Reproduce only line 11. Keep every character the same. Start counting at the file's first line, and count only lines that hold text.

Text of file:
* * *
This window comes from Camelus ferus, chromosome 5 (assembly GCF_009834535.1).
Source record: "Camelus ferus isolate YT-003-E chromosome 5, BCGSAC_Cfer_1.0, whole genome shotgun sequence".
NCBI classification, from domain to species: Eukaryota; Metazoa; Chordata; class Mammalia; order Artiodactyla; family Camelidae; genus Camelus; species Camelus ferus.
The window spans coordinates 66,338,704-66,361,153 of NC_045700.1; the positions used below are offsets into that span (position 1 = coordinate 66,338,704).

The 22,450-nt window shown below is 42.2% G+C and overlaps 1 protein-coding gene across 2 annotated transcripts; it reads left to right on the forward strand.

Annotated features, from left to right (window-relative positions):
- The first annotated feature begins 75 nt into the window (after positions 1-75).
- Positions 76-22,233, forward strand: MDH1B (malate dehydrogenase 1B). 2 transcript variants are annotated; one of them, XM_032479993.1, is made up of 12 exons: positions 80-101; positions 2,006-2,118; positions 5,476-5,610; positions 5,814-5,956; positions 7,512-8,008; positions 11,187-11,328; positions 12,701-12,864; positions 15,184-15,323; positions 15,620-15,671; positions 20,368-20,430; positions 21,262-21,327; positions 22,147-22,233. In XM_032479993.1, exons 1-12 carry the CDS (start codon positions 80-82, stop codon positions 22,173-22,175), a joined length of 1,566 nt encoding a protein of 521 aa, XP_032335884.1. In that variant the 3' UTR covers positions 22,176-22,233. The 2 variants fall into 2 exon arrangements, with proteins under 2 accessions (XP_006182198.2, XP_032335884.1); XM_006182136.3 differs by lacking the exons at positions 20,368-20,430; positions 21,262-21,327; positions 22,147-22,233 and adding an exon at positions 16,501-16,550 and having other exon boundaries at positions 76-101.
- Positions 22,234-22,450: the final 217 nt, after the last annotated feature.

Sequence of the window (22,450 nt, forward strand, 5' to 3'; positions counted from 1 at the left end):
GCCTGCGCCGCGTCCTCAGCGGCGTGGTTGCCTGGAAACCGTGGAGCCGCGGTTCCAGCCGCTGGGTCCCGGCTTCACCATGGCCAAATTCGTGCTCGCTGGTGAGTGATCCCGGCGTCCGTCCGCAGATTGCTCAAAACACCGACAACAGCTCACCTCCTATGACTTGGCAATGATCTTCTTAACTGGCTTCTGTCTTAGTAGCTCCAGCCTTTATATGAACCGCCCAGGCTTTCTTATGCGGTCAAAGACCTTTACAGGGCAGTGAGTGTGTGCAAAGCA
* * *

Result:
GCCTGCGCCGCGTCCTCAGCGGCGTGGTTGCCTGGAAACCGTGGAGCCGCGGTTCCAGCCGCTGGGTCCCGGCTTCACCATGGCCAAATTCGTGCTCGCTGGTGAGTGATCCCGGCGTCCGTCCGCAGATTGCTCAAAACACCGACAACAGCTCACCTCCTATGACTTGGCAATGATCTTCTTAACTGGCTTCTGTCTTAGTAGCTCCAGCCTTTATATGAACCGCCCAGGCTTTCTTATGCGGTCAAAGACCTTTACAGGGCAGTGAGTGTGTGCAAAGCA